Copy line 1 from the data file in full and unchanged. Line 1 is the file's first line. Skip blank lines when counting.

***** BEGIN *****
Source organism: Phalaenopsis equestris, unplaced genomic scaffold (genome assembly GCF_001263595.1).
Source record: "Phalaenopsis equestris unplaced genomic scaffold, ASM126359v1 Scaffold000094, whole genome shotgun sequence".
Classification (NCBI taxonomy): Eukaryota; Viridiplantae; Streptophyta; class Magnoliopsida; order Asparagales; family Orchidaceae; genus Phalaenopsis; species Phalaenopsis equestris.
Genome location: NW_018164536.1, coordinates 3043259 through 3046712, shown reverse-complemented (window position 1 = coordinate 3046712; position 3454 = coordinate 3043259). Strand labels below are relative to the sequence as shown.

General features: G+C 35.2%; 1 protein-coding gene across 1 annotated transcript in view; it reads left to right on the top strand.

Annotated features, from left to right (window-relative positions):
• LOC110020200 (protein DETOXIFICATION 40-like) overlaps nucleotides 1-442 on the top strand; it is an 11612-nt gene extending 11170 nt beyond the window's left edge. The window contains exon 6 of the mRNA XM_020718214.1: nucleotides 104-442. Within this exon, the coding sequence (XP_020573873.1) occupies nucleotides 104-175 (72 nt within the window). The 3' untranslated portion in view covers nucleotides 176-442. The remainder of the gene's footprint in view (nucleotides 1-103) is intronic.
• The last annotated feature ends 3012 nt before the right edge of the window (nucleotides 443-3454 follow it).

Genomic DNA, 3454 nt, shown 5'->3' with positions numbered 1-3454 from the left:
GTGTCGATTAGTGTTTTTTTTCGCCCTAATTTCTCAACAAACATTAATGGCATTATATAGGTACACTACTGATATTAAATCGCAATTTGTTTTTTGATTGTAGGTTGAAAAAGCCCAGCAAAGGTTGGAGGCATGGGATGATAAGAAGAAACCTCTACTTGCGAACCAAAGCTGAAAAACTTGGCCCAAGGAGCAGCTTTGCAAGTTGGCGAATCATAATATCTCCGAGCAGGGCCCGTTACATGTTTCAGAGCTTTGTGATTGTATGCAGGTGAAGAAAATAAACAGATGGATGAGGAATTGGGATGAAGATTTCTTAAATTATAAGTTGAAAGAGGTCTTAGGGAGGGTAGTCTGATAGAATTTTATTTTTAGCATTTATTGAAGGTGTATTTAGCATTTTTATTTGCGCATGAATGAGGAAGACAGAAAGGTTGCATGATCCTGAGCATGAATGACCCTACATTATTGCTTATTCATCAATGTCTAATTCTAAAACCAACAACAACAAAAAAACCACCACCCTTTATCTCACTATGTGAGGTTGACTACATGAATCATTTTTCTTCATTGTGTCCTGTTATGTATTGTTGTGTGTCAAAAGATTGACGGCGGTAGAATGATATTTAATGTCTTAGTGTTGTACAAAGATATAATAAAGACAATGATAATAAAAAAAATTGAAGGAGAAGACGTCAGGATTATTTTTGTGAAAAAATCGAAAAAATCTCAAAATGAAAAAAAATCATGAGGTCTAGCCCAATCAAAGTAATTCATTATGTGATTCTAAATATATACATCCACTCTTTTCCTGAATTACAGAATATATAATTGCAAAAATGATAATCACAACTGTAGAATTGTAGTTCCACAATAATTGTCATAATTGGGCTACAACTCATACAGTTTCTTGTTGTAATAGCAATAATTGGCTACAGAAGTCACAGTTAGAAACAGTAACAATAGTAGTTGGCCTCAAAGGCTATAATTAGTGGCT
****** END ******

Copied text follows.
Source organism: Phalaenopsis equestris, unplaced genomic scaffold (genome assembly GCF_001263595.1).